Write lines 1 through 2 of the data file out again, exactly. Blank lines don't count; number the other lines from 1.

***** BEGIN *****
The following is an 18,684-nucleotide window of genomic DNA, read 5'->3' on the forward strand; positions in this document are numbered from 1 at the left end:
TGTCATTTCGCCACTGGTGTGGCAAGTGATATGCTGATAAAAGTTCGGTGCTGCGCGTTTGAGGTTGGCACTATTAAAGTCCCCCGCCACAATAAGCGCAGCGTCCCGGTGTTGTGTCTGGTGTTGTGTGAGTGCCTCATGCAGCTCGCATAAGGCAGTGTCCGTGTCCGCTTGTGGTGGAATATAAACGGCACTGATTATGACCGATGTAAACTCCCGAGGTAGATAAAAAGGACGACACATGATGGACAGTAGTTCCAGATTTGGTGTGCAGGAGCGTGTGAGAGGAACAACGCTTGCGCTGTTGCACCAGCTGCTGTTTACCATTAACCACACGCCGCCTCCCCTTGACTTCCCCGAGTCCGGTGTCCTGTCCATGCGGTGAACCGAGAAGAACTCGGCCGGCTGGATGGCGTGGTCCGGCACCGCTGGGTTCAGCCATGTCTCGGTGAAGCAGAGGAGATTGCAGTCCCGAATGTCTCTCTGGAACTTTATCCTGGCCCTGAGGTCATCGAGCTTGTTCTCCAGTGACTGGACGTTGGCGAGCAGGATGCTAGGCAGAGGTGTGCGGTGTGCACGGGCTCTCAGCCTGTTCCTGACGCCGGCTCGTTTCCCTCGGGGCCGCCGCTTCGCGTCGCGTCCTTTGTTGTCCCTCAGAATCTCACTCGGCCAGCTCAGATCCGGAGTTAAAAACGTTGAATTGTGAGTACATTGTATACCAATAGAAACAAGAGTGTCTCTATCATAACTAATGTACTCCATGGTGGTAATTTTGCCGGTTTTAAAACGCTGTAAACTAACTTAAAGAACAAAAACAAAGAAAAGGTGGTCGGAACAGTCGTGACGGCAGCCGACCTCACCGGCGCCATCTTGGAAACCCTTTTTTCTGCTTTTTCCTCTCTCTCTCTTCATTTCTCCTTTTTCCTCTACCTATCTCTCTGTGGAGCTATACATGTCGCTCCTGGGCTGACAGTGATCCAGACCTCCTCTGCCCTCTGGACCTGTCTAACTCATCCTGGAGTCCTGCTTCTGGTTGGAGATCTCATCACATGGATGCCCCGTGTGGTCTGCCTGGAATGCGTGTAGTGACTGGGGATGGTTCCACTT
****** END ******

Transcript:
The following is an 18,684-nucleotide window of genomic DNA, read 5'->3' on the forward strand; positions in this document are numbered from 1 at the left end:
TGTCATTTCGCCACTGGTGTGGCAAGTGATATGCTGATAAAAGTTCGGTGCTGCGCGTTTGAGGTTGGCACTATTAAAGTCCCCCGCCACAATAAGCGCAGCGTCCCGGTGTTGTGTCTGGTGTTGTGTGAGTGCCTCATGCAGCTCGCATAAGGCAGTGTCCGTGTCCGCTTGTGGTGGAATATAAACGGCACTGATTATGACCGATGTAAACTCCCGAGGTAGATAAAAAGGACGACACATGATGGACAGTAGTTCCAGATTTGGTGTGCAGGAGCGTGTGAGAGGAACAACGCTTGCGCTGTTGCACCAGCTGCTGTTTACCATTAACCACACGCCGCCTCCCCTTGACTTCCCCGAGTCCGGTGTCCTGTCCATGCGGTGAACCGAGAAGAACTCGGCCGGCTGGATGGCGTGGTCCGGCACCGCTGGGTTCAGCCATGTCTCGGTGAAGCAGAGGAGATTGCAGTCCCGAATGTCTCTCTGGAACTTTATCCTGGCCCTGAGGTCATCGAGCTTGTTCTCCAGTGACTGGACGTTGGCGAGCAGGATGCTAGGCAGAGGTGTGCGGTGTGCACGGGCTCTCAGCCTGTTCCTGACGCCGGCTCGTTTCCCTCGGGGCCGCCGCTTCGCGTCGCGTCCTTTGTTGTCCCTCAGAATCTCACTCGGCCAGCTCAGATCCGGAGTTAAAAACGTTGAATTGTGAGTACATTGTATACCAATAGAAACAAGAGTGTCTCTATCATAACTAATGTACTCCATGGTGGTAATTTTGCCGGTTTTAAAACGCTGTAAACTAACTTAAAGAACAAAAACAAAGAAAAGGTGGTCGGAACAGTCGTGACGGCAGCCGACCTCACCGGCGCCATCTTGGAAACCCTTTTTTCTGCTTTTTCCTCTCTCTCTCTTCATTTCTCCTTTTTCCTCTACCTATCTCTCTGTGGAGCTATACATGTCGCTCCTGGGCTGACAGTGATCCAGACCTCCTCTGCCCTCTGGACCTGTCTAACTCATCCTGGAGTCCTGCTTCTGGTTGGAGATCTCATCACATGGATGCCCCGTGTGGTCTGCCTGGAATGCGTGTAGTGACTGGGGATGGTTCCACTT